According to Karen, Melton and Andre Johnson, Francis was a local high school football phenom at Miami Senior High School in the 1970s who was recruited by Barry Switzer and Bobby Bowden. He never played in college, though; instead, the family says he served time for drugs while Melton was a teenager. Andre was only 4 years old when Francis started throwing him a football in the yard at their grandmother's house north of the city where the Miami Dolphins' stadium loomed in the distance. And it was Francis who first recognized the freakish athletic potential in Andre while serving as a powerful warning against the lure of the streets. (Francis was killed in August 2004.) "Because of him, they were on me about everything," says Johnson. "Every conversation I ever had with him ended the same way: Don't make the same mistakes I made."
Johnson followed in his uncle's athletic footsteps, becoming a Parade All-American at Miami Senior before moving on to the University of Miami. As a sophomore, Johnson led the Canes to the 2001 national title with 199 yards and two touchdowns against Nebraska in the Rose Bowl. He followed that up with the 2002 Big East track title in the indoor 60 meters and outdoor 100 meters. On a college team considered the most talent-rich in history (over three drafts, 23 players were taken from Miami's 2001 team, including 11 in the first round) teammates singled out Johnson and began referring to him as "Superman."
Occasionally, teammates mistook his stillness for aloofness or anger, not knowing that in the span of two years, from 2002-04, Johnson's father, his uncle and his best friend, Cyril Jones, had all been shot to death. Texans scouts saw a thoughtful, mature kid who was able to command respect without saying a word. At a chiseled 6-foot-3, 228 pounds with a 4.35 40, Johnson could run over linebackers, run past defensive backs and, literally, beat most coverages with his eyes closed. (Johnson's pre-draft physical revealed the need for corrective Lasik eye surgery.)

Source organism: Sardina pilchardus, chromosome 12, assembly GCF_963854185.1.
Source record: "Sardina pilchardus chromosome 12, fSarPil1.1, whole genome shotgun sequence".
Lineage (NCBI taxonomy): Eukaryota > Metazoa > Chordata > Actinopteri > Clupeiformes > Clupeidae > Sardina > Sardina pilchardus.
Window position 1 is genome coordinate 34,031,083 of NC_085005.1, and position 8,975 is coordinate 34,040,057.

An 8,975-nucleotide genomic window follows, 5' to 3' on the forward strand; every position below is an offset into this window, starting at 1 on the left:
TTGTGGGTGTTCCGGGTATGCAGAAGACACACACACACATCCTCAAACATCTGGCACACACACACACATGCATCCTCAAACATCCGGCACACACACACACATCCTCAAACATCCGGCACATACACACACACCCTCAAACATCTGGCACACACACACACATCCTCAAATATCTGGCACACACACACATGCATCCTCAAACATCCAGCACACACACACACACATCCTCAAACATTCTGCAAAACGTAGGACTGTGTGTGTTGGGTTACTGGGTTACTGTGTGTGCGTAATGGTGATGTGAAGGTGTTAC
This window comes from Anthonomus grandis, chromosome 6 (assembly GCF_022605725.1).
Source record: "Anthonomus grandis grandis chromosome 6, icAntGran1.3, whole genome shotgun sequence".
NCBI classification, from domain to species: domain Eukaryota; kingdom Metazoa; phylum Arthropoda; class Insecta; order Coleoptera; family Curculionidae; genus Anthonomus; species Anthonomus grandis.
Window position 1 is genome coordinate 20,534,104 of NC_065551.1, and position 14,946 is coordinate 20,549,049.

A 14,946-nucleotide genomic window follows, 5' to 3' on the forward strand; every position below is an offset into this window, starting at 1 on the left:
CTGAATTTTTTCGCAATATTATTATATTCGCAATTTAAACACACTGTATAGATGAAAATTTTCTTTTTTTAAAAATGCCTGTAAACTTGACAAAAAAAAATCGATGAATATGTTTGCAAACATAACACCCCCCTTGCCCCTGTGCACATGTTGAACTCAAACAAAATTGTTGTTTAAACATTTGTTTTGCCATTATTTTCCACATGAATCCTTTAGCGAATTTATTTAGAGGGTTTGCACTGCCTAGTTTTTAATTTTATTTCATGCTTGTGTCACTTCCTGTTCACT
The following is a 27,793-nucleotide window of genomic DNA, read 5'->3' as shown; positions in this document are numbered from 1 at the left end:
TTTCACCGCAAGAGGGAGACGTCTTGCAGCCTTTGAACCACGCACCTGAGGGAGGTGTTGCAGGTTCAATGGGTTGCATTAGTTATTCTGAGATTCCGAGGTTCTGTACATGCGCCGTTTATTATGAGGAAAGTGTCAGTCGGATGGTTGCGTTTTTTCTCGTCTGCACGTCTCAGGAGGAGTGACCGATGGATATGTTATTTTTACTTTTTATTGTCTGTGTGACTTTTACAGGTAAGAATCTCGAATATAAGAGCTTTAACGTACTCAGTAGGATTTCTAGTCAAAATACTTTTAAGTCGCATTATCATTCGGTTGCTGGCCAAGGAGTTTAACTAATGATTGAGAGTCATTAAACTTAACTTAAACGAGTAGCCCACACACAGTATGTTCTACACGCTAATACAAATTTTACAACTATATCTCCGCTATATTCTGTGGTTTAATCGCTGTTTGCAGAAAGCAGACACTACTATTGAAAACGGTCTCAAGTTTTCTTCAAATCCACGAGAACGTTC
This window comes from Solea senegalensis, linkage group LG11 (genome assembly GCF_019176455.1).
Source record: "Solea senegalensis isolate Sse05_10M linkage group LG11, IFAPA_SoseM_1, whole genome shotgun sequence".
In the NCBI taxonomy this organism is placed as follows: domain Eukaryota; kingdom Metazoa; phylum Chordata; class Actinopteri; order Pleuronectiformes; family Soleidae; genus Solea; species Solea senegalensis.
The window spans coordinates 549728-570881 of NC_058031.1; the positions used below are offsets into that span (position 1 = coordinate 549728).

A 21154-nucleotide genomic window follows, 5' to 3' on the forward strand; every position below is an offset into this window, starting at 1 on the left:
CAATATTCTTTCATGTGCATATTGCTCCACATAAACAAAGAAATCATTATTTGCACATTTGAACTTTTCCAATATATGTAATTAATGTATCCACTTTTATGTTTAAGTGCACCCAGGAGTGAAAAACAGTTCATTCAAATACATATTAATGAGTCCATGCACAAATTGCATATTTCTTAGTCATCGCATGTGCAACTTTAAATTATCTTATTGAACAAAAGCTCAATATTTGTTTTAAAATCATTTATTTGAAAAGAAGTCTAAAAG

Too nervous to sleep the night before the draft, Johnson drove around half of south Florida in a limo with his godson. When his name was called on draft day, Johnson wept openly on his mother's soft shoulder for several minutes. When people call him quiet and grounded and mean it as a compliment, this is what they're thinking of: mother and son, ignoring the phones, well-wishers and cameras and, instead, holding each other tightly to commemorate what is essentially a miracle in a place like Miami.
"That's where a lot of my attitude and approach comes from," says Johnson. "I still feel like I'm living my childhood dream every day, only I know it could all be over at any moment."
It was always a childhood dream of Johnson to own courtside NBA seats. He's got them now, and recently when he tried to sneak out of a Houston Rockets game a few minutes early, fans in Olajuwon jerseys chucked their ThunderStix and chased him out to the concourse. There, a crowd began to form featuring one mother who, without hesitating, handed her toddler over to Johnson for a photo op.
It seemed a little nuts, at the time, just how quickly and completely the woman trusted Johnson with her baby. But the folks in Houston have known for a while now what the rest of the world will probably figure out on Monday night:
In Andre Johnson's hands, that kid was in the safest place in the world.
David Fleming is a senior writer for ESPN The Magazine and the author of the memoir "Noah's Rainbow" and "Breaker Boys: The NFL's Greatest Team and the Stolen 1925 Championship." And his work will be featured in The Best American Sports Writing 2009 anthology. The Flem File appears every Wednesday during the NFL season with updates on Mondays and Fridays.